Jets QB Tim Tebow, whom the team acquired from the Broncos in a trade yesterday, "sparked a national craze while playing his home games in Denver last fall, so marketing executives can only imagine the possibilities with Tebowmania headed for the nation's biggest media market," according to Jim Baumbach of NEWSDAY. Execs said that Tebow's marketability reach is so strong that it "doesn't even matter all that much that he won't be the Jets' starting quarterback." East Rutherford-based 16W Marketing Partner Frank Vuono said, "This is a marketer's dream. You only need to look at [Knicks G] Jeremy Lin to understand the publicity that can be generated here." Tebow has been "selective about the companies he aligns himself with, having signed deals only with a handful, including Nike and Jockey." FRS CMO Matt Kohler, whose company also has a deal with Tebow, said, "He's not just an endorser for hire." Kohler said that Tebow's popularity is "so strong that when he wore a beanie sporting the company's name to a news conference last year, the company's web traffic subsequently increased" by 800% that day (NEWSDAY, 3/22). Fox Business’ Dennis Kneale said Tebow going to the Jets “is just amazing news for New York City.” Kneale: “The last time we truly had a world-class, amazing cultural icon it was quarterback Joe Namath who’s quite the opposite from Tim Tebow.” Tebow will “reap millions upon millions of dollars if he wants to in celebrity product endorsement in that New York market” (Fox Business, 3/21). In N.Y., Brian Costello notes the Jets "certainly will see a jump in jersey sales and popularity with Tebow in the fold" (N.Y. POST, 3/22). NFL Corporate Communications Coordinator Joanna Hunter said that "no officially-licensed green-and-white Tebow jerseys were released until the back-and-forth deal was completed, per league policy" (Newark STAR-LEDGER, 3/22). Tebow ranked fifth on THE DAILY's list of the most marketable NFL players. For the period of April 1, 2011, through Feb. 29, 2012, Tebow's jersey sales ranked No. 2 on NFLShop.com, behind only Packers QB Aaron Rodgers. QB Mark Sanchez was the only Jets' player in the top 25, coming in at No. 22 (THE DAILY). CNBC’s Darren Rovell said the marketing dollars for Tebow in N.Y. “could soar, depending on how much playing time he gets” (“Power Lunch,” CNBC, 3/21).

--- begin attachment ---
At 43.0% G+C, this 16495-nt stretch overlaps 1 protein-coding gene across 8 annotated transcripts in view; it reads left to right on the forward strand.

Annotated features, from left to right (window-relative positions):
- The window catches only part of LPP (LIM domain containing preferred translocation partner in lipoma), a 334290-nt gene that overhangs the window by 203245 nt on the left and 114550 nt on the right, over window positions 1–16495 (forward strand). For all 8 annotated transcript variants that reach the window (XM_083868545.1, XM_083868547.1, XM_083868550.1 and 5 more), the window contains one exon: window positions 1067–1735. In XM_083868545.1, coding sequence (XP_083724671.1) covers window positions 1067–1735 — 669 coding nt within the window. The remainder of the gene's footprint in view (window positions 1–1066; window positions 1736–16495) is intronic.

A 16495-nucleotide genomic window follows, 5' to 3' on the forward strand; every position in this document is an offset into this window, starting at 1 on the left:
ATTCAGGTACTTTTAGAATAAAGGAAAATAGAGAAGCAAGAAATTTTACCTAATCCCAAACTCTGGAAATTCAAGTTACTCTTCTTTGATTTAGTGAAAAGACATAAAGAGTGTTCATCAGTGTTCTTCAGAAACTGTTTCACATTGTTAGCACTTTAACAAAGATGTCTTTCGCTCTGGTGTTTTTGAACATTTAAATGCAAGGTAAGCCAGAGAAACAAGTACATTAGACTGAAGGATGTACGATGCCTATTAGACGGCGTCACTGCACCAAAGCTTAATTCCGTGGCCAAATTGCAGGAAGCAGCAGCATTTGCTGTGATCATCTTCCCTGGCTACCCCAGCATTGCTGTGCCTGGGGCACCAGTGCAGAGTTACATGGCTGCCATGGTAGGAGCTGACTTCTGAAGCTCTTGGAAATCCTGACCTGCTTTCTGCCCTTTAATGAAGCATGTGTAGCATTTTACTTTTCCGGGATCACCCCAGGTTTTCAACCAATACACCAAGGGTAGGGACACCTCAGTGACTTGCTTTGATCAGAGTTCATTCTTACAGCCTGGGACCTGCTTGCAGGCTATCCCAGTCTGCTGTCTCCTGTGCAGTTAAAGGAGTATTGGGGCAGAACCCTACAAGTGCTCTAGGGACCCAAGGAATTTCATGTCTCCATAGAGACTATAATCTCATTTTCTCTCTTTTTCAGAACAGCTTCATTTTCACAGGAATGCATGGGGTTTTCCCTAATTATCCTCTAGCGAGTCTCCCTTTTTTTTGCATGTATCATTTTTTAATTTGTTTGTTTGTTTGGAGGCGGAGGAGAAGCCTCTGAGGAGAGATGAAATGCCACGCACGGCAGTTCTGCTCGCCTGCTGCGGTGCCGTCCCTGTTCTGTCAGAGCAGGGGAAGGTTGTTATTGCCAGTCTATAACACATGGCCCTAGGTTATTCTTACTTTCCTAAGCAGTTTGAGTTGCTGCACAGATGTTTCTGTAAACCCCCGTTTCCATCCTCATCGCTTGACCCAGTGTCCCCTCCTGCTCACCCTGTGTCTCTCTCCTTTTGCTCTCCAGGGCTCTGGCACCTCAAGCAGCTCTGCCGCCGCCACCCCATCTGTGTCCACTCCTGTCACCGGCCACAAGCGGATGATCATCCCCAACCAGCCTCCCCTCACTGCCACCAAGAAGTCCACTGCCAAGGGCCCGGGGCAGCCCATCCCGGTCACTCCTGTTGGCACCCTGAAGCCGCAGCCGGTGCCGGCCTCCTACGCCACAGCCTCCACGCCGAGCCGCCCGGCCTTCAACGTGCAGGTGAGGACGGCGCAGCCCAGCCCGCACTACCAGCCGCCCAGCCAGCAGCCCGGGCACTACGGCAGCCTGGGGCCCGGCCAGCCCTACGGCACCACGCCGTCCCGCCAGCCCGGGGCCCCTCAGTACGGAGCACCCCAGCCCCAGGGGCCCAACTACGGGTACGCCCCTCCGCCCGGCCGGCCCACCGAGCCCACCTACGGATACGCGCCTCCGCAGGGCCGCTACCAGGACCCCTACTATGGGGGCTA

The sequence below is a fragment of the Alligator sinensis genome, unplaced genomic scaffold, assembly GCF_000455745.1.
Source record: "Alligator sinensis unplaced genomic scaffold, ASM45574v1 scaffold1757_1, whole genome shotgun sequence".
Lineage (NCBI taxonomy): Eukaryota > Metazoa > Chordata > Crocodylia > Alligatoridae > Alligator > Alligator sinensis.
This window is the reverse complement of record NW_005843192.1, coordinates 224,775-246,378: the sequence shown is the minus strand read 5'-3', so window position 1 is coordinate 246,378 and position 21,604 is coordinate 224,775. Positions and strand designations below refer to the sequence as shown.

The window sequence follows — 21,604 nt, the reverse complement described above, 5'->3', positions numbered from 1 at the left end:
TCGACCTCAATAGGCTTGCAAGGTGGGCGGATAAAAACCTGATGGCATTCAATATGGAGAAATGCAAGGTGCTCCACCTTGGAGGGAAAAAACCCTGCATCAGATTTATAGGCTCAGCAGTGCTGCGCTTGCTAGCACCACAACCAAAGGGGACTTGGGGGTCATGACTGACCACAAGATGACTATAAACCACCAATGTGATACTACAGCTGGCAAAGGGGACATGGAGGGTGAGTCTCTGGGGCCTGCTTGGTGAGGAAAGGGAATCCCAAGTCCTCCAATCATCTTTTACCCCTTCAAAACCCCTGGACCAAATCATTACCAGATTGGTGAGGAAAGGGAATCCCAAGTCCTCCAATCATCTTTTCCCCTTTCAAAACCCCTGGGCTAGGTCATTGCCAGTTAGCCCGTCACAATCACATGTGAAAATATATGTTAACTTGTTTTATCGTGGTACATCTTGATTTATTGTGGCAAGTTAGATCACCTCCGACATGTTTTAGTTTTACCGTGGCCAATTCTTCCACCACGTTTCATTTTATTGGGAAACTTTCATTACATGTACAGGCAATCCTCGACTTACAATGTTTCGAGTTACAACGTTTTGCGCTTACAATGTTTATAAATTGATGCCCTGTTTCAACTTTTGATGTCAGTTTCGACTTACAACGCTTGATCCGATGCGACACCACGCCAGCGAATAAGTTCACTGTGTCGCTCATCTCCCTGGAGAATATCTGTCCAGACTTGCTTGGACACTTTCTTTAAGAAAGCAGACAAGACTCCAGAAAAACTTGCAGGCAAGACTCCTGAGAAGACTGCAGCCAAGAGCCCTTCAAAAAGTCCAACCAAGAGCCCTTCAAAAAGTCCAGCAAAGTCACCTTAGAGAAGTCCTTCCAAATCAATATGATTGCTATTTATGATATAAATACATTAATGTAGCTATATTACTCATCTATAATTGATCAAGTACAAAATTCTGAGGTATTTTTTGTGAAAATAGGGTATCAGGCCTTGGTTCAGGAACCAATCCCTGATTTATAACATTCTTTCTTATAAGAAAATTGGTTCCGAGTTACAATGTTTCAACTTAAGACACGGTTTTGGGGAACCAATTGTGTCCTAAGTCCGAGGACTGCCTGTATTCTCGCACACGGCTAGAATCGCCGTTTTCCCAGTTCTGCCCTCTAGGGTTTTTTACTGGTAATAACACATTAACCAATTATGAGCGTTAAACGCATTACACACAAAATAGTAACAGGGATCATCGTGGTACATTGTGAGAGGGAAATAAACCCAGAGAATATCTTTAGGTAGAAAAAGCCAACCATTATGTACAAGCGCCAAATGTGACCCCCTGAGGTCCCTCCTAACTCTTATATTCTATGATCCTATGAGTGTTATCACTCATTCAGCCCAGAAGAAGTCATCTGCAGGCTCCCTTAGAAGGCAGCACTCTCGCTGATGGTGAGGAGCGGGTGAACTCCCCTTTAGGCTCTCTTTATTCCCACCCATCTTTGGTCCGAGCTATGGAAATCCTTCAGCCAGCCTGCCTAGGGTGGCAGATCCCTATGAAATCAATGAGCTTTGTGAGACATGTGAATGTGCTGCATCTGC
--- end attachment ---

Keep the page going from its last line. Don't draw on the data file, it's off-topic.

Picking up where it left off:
STEALING THE SHOW? N.Y.-based 5W Public Relations President & CEO Ronn Torossian said, "Tim Tebow can be the king. ... There is no bigger place to shine than in New York City and I think the Tebow brand is one that transcends sports. I think the guy can get unlimited sponsorships in New York City." However, N.Y.-based IF Management President & Founder Steve Herz said that Tebow "might not be embraced in New York as quickly as he was in Denver." Herz: "He will have a hard time being accepted for his outward religiosity. New Yorkers don’t wear their religion on their sleeves like they do in parts of Colorado." N.Y.-based Modell's Sporting Goods CEO Mitch Modell thinks that Tebow's religious fervor is something that will "enhance his popularity in the cultural melting pot" of N.Y. Modell said, "I think that’s what makes it so exciting. He’s like Linsanity of the Jets." Modell added that he will "work feverishly to get Tebow/Jets T-shirts and jerseys" into his N.Y. stores by tomorrow (N.Y. DAILY NEWS, 3/22). NFL.com's Gregg Rosenthal wrote Tebow in N.Y. will make Lin's N.Y. run "look like an off-Broadway play" (NFL.com, 3/21).